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Lyons, Henry G.
A report on the island and temples of Philae — London, 1896

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https://doi.org/10.11588/diglit.3990#0006
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INTRODUCTORY NOTE

BY

W. E. GARSTIN, C.M.Q.,

Under Secretary of State for Public Works Department in Egypt.

TT may be, that in consequence of recent and more stirring events, the circumstances which gave rise to last season's work at Philse have, to some
-■- extent, been forgotten. I propose in this note to briefly recall them.

In the year 1893, the project for a dam and reservoir at Assuan was submitted to the Government of Egypt. This scheme, which, if executed,
would have entailed the partial submersion of the Philse temples, gave cause at the time to much criticism and discussion.

1 have no intention, here, of entering into the question of the conflicting interests of agriculture and archaeology, as involved by the construction
of the above work. Tt will suffice to say that the technical advisers of the Egyptian Government, after due consideration of the protests lodged against
the proposal by the scientific societies of Europe, eventually recommended that a modification of the original scheme should be adopted. The project as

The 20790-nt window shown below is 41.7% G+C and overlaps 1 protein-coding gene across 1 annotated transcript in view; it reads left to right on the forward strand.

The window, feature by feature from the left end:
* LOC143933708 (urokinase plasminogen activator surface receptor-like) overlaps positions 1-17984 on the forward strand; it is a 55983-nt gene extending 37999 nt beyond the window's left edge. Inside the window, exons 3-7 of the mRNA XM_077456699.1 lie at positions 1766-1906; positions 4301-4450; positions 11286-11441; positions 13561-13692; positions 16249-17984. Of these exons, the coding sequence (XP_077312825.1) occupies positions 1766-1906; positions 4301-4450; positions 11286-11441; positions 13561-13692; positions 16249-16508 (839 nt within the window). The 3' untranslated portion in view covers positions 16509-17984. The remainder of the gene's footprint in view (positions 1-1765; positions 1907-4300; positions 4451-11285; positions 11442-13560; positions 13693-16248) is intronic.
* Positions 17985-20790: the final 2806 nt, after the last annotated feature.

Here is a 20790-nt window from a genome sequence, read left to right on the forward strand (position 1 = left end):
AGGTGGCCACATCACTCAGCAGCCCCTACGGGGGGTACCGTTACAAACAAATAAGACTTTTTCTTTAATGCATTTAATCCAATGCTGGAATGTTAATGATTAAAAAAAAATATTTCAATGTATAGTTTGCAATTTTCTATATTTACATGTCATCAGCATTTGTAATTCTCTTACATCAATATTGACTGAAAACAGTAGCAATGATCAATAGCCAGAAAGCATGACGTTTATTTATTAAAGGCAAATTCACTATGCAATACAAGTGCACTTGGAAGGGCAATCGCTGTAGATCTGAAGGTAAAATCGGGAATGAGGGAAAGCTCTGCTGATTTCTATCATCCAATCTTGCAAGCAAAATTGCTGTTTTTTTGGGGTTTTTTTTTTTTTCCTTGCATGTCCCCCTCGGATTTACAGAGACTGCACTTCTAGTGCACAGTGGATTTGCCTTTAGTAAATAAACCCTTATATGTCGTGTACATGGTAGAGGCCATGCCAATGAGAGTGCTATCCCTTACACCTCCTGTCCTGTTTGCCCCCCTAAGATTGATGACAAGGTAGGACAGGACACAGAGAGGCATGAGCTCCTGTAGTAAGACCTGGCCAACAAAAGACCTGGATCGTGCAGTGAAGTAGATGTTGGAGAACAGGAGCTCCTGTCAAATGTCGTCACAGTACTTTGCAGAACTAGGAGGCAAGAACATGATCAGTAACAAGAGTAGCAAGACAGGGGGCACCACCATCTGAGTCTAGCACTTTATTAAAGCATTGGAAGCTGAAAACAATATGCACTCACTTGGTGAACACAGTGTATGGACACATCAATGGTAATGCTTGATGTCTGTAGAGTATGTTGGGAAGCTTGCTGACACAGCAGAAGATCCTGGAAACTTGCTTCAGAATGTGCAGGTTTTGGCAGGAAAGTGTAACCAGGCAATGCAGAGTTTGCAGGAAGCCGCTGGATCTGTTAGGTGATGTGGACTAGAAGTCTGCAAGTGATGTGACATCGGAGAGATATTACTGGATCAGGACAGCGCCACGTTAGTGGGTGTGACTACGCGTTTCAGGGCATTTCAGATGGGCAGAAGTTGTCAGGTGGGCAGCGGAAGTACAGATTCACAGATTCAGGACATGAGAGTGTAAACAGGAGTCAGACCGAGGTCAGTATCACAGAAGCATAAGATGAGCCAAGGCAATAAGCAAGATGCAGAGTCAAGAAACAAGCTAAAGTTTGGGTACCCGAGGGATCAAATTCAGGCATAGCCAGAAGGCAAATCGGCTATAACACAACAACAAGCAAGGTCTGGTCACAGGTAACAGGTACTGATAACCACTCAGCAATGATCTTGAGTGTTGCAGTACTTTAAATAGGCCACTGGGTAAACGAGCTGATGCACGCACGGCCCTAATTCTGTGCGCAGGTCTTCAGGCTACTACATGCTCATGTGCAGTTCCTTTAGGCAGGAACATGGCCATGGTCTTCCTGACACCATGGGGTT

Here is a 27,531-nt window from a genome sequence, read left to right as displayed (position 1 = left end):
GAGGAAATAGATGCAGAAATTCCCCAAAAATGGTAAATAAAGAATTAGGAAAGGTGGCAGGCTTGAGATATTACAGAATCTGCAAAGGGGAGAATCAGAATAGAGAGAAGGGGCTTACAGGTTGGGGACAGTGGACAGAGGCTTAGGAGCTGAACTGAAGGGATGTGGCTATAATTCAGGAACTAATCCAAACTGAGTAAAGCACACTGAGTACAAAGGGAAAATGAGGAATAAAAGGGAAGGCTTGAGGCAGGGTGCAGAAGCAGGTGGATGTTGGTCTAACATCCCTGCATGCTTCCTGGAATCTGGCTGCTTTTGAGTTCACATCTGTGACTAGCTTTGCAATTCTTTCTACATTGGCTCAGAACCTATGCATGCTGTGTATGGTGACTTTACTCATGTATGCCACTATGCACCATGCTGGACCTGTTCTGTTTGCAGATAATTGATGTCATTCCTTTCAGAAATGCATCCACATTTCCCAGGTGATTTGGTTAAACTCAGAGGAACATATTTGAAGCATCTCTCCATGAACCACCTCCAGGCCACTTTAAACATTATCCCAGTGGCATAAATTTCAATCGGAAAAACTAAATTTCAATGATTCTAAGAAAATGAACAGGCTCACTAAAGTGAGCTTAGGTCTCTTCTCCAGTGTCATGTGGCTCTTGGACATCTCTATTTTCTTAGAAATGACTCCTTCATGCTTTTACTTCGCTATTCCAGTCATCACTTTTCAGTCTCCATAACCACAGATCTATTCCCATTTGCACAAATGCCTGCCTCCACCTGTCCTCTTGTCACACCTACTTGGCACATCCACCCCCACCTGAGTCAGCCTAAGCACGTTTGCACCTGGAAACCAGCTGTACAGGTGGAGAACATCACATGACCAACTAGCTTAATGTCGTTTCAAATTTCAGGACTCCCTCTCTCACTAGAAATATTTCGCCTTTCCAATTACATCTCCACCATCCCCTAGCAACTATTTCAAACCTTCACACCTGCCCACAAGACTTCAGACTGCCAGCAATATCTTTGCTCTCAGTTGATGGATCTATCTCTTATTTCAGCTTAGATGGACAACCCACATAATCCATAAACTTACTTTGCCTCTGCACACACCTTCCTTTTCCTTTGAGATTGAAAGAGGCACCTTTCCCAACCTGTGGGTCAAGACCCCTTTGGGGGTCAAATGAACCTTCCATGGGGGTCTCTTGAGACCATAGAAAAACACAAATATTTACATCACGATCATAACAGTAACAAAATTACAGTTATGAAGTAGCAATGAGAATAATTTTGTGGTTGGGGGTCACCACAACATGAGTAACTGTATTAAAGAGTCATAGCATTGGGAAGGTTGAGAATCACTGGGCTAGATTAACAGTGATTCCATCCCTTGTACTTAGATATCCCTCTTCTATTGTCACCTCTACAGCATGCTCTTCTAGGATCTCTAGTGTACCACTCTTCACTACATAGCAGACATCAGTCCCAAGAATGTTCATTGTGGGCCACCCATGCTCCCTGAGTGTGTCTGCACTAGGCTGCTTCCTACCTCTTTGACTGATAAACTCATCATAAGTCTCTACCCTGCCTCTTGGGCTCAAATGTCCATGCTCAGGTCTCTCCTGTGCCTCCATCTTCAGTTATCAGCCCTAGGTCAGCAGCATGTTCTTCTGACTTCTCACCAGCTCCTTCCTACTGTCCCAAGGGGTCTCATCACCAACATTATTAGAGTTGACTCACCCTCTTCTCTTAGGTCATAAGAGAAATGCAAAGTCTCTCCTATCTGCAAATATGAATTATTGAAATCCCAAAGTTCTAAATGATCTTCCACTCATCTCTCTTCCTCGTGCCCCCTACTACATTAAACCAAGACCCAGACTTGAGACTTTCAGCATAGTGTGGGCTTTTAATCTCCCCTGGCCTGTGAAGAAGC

modified was so designed that, while assuring to a portion of the country the benefits resulting from an increased water supply in summer, it should at the
same time secure the celebrated monuments of the Philse Island from any chance of destruction.

The main point of difference between the two schemes lies in the fact that in the modified project as now accepted, the water surface level in the
reservoir has been reduced by eight metres (some 27 feet) below that originally decided upon. By this alteration the greater portion of the ruins on the
Island will remain permanently above the submerged level. Some parts of the structures must unavoidably be flooded for a short period of each year ; but
before the reservoir is constructed, steps will be taken to secure their stability and to preserve them from decay.

Before deciding upon the measures necessary for the attainment of the above end, it is evident that a careful examination of the foundations of the
several structures was indispensable. It was with the object of making such examination that I, in 1S95, visited the island in the company of several
welhknown Egyptologists, who were kind enough to promise me the benefit of their advice upon this important question. Our visit resulted in the
unanimous opinion that no satisfactory investigation of the foundations could be made until the debris which covered a large portion of the island had been
removed, and the underground passages had been thoroughly cleared and explored. Such a work seemed likely to be both difficult and delicate, as
nothing was at that time known regarding the stability of the structures or the depth of their several foundations. It was therefore a serious question as to
whom the task should be entrusted.

Fortunately the Egyptian Government had in its service, at the moment, an officer possessing special qualifications for this work. I allude to
Captain H. G. Lyons, of the Royal Engineers, then serving in the army of His Highness the Khedive. Captain Lyons, besides being a highly trained
 
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